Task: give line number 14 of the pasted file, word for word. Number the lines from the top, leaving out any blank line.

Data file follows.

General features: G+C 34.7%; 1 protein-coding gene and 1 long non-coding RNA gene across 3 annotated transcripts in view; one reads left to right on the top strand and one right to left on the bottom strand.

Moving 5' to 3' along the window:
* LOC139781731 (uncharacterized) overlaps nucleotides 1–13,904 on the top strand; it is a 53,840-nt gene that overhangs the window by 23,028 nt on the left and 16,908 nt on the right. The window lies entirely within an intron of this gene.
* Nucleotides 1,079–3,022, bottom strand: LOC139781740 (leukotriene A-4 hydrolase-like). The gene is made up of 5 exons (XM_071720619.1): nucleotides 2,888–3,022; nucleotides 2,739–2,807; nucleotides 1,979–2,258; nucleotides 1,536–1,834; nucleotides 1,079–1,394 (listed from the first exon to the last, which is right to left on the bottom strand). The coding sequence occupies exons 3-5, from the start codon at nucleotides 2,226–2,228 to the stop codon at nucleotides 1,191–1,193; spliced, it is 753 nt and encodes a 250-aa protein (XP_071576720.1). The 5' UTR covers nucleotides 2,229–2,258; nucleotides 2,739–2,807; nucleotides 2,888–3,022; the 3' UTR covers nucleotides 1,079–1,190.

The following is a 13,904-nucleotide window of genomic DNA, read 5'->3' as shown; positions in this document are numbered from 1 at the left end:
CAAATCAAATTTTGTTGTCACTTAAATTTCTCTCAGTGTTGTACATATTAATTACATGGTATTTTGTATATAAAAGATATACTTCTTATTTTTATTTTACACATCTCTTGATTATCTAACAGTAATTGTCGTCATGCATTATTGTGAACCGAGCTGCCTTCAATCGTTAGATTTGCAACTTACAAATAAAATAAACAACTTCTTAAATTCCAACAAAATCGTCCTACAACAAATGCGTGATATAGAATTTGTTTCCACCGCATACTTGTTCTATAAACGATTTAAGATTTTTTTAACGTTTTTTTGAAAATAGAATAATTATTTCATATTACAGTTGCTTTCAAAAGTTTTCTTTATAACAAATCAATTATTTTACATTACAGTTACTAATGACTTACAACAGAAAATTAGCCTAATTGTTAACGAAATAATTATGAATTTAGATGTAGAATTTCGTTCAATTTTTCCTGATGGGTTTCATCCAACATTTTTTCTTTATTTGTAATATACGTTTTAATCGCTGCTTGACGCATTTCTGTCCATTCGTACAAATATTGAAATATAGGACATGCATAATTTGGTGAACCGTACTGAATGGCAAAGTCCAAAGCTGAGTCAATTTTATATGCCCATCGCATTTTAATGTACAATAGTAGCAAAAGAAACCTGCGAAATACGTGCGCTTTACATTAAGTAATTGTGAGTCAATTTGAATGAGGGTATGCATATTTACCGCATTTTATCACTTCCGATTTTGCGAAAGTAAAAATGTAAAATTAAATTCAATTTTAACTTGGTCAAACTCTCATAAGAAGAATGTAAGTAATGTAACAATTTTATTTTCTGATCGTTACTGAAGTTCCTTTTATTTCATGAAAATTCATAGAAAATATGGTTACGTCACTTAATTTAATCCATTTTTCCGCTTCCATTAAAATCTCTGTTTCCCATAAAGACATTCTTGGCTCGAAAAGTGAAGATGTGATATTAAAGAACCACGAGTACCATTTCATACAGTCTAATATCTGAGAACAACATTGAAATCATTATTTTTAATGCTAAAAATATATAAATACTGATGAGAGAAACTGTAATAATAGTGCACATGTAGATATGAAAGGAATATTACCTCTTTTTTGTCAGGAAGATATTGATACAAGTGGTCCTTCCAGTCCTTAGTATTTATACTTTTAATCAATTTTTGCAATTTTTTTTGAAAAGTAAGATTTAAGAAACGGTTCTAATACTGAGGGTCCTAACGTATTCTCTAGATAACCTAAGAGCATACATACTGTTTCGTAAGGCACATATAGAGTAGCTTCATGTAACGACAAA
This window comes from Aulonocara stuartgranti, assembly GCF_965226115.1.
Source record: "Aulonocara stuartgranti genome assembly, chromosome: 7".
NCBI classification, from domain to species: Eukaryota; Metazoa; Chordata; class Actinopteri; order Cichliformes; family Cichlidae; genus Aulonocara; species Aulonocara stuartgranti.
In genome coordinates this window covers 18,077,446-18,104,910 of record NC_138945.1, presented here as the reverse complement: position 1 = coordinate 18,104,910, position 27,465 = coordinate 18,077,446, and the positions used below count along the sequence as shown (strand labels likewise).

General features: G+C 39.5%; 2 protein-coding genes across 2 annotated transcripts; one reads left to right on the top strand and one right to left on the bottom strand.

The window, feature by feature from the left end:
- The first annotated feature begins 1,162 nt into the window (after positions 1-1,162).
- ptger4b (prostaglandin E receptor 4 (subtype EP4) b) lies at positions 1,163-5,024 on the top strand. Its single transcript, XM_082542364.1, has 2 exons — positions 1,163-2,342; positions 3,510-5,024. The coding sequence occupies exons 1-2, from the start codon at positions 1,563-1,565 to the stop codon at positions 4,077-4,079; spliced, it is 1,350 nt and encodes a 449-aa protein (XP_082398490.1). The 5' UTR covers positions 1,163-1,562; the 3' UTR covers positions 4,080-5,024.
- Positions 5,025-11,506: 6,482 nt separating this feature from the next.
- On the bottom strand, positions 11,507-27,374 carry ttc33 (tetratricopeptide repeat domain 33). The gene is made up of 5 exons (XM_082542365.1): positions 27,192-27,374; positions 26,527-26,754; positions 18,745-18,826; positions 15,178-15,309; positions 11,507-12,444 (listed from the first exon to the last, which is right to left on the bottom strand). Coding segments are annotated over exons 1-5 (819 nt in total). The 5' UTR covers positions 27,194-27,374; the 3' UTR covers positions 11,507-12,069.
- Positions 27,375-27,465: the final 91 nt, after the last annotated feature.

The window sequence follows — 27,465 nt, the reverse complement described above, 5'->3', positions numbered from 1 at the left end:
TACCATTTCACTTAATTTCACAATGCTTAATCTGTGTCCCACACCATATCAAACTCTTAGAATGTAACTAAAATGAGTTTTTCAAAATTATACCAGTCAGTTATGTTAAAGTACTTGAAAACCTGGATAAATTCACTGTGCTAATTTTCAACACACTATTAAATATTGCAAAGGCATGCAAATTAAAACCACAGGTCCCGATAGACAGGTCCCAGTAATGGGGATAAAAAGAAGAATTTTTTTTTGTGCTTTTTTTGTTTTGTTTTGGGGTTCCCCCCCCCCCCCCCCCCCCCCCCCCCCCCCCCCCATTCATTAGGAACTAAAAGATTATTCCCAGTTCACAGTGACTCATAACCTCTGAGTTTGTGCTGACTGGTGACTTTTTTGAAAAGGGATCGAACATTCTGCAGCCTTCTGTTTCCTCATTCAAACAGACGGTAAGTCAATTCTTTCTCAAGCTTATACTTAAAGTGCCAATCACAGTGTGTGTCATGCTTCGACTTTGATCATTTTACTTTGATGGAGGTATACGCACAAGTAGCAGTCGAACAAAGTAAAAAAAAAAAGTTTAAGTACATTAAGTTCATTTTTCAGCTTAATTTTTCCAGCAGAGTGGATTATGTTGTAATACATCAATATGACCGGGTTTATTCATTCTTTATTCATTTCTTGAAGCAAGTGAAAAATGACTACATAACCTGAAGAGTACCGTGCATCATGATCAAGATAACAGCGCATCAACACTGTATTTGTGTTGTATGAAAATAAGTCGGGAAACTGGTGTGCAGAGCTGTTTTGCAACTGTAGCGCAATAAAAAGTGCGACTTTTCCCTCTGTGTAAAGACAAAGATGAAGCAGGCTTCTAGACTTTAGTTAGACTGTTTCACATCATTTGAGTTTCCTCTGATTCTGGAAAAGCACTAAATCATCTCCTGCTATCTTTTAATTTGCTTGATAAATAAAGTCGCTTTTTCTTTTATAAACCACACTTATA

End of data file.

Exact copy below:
- ptger4b (prostaglandin E receptor 4 (subtype EP4) b) lies at positions 1,163-5,024 on the top strand. Its single transcript, XM_082542364.1, has 2 exons — positions 1,163-2,342; positions 3,510-5,024. The coding sequence occupies exons 1-2, from the start codon at positions 1,563-1,565 to the stop codon at positions 4,077-4,079; spliced, it is 1,350 nt and encodes a 449-aa protein (XP_082398490.1). The 5' UTR covers positions 1,163-1,562; the 3' UTR covers positions 4,080-5,024.